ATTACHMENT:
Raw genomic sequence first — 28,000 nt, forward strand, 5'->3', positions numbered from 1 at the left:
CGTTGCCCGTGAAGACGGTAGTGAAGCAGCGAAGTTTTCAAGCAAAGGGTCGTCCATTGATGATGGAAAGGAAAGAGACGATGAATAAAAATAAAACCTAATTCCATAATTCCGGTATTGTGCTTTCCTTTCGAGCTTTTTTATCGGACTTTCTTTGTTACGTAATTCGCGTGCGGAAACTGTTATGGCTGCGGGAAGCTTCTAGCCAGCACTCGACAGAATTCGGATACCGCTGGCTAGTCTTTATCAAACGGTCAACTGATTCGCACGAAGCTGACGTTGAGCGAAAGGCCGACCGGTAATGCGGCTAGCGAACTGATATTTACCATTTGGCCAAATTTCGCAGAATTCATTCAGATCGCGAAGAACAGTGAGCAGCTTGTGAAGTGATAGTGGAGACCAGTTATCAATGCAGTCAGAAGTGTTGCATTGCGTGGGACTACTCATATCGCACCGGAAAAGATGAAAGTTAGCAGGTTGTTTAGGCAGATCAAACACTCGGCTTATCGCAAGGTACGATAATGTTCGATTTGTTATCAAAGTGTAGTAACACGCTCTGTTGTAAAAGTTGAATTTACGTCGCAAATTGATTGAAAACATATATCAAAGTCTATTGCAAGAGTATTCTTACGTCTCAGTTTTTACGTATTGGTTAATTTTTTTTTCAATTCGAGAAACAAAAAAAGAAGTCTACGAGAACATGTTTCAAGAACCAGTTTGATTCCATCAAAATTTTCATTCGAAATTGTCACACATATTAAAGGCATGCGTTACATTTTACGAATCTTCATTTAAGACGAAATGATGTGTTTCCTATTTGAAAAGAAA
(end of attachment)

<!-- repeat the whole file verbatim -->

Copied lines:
Raw genomic sequence first — 28,000 nt, forward strand, 5'->3', positions numbered from 1 at the left:
CGTTGCCCGTGAAGACGGTAGTGAAGCAGCGAAGTTTTCAAGCAAAGGGTCGTCCATTGATGATGGAAAGGAAAGAGACGATGAATAAAAATAAAACCTAATTCCATAATTCCGGTATTGTGCTTTCCTTTCGAGCTTTTTTATCGGACTTTCTTTGTTACGTAATTCGCGTGCGGAAACTGTTATGGCTGCGGGAAGCTTCTAGCCAGCACTCGACAGAATTCGGATACCGCTGGCTAGTCTTTATCAAACGGTCAACTGATTCGCACGAAGCTGACGTTGAGCGAAAGGCCGACCGGTAATGCGGCTAGCGAACTGATATTTACCATTTGGCCAAATTTCGCAGAATTCATTCAGATCGCGAAGAACAGTGAGCAGCTTGTGAAGTGATAGTGGAGACCAGTTATCAATGCAGTCAGAAGTGTTGCATTGCGTGGGACTACTCATATCGCACCGGAAAAGATGAAAGTTAGCAGGTTGTTTAGGCAGATCAAACACTCGGCTTATCGCAAGGTACGATAATGTTCGATTTGTTATCAAAGTGTAGTAACACGCTCTGTTGTAAAAGTTGAATTTACGTCGCAAATTGATTGAAAACATATATCAAAGTCTATTGCAAGAGTATTCTTACGTCTCAGTTTTTACGTATTGGTTAATTTTTTTTTCAATTCGAGAAACAAAAAAAGAAGTCTACGAGAACATGTTTCAAGAACCAGTTTGATTCCATCAAAATTTTCATTCGAAATTGTCACACATATTAAAGGCATGCGTTACATTTTACGAATCTTCATTTAAGACGAAATGATGTGTTTCCTATTTGAAAAGAAA